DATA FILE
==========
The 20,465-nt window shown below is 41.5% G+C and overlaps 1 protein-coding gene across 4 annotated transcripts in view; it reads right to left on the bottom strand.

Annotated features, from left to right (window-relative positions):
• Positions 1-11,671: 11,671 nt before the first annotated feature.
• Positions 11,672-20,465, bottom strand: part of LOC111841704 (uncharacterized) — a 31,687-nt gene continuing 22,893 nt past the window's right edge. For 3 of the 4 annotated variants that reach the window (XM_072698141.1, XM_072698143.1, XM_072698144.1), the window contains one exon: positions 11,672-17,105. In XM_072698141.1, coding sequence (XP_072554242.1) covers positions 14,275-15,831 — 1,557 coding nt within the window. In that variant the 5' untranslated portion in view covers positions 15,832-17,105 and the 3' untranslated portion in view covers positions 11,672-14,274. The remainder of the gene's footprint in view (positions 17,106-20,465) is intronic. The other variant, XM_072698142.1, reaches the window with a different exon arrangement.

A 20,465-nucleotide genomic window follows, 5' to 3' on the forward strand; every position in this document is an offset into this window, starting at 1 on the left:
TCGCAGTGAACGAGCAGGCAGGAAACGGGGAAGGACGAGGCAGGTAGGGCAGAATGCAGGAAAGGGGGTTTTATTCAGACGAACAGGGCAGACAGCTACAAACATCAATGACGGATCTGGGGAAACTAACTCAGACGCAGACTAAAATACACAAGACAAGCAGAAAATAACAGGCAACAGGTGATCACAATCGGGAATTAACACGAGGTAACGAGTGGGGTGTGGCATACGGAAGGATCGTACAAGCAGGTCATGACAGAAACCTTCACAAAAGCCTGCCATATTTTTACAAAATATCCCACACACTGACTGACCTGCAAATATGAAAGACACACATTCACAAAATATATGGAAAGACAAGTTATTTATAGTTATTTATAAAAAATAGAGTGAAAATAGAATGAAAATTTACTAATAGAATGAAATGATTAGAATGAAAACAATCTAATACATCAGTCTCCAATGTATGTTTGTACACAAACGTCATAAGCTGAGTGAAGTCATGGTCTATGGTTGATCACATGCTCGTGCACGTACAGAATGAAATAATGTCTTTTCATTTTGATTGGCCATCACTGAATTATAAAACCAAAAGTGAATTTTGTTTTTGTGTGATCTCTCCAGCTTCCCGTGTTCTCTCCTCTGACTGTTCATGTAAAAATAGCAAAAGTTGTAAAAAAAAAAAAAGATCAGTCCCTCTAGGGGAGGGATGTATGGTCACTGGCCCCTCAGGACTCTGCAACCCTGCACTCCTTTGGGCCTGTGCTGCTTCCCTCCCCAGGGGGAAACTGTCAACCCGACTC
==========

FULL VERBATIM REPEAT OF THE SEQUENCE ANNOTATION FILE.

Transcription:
The 20,465-nt window shown below is 41.5% G+C and overlaps 1 protein-coding gene across 4 annotated transcripts in view; it reads right to left on the bottom strand.

Annotated features, from left to right (window-relative positions):
• Positions 1-11,671: 11,671 nt before the first annotated feature.
• Positions 11,672-20,465, bottom strand: part of LOC111841704 (uncharacterized) — a 31,687-nt gene continuing 22,893 nt past the window's right edge. For 3 of the 4 annotated variants that reach the window (XM_072698141.1, XM_072698143.1, XM_072698144.1), the window contains one exon: positions 11,672-17,105. In XM_072698141.1, coding sequence (XP_072554242.1) covers positions 14,275-15,831 — 1,557 coding nt within the window. In that variant the 5' untranslated portion in view covers positions 15,832-17,105 and the 3' untranslated portion in view covers positions 11,672-14,274. The remainder of the gene's footprint in view (positions 17,106-20,465) is intronic. The other variant, XM_072698142.1, reaches the window with a different exon arrangement.

A 20,465-nucleotide genomic window follows, 5' to 3' on the forward strand; every position in this document is an offset into this window, starting at 1 on the left:
TCGCAGTGAACGAGCAGGCAGGAAACGGGGAAGGACGAGGCAGGTAGGGCAGAATGCAGGAAAGGGGGTTTTATTCAGACGAACAGGGCAGACAGCTACAAACATCAATGACGGATCTGGGGAAACTAACTCAGACGCAGACTAAAATACACAAGACAAGCAGAAAATAACAGGCAACAGGTGATCACAATCGGGAATTAACACGAGGTAACGAGTGGGGTGTGGCATACGGAAGGATCGTACAAGCAGGTCATGACAGAAACCTTCACAAAAGCCTGCCATATTTTTACAAAATATCCCACACACTGACTGACCTGCAAATATGAAAGACACACATTCACAAAATATATGGAAAGACAAGTTATTTATAGTTATTTATAAAAAATAGAGTGAAAATAGAATGAAAATTTACTAATAGAATGAAATGATTAGAATGAAAACAATCTAATACATCAGTCTCCAATGTATGTTTGTACACAAACGTCATAAGCTGAGTGAAGTCATGGTCTATGGTTGATCACATGCTCGTGCACGTACAGAATGAAATAATGTCTTTTCATTTTGATTGGCCATCACTGAATTATAAAACCAAAAGTGAATTTTGTTTTTGTGTGATCTCTCCAGCTTCCCGTGTTCTCTCCTCTGACTGTTCATGTAAAAATAGCAAAAGTTGTAAAAAAAAAAAAAGATCAGTCCCTCTAGGGGAGGGATGTATGGTCACTGGCCCCTCAGGACTCTGCAACCCTGCACTCCTTTGGGCCTGTGCTGCTTCCCTCCCCAGGGGGAAACTGTCAACCCGACTC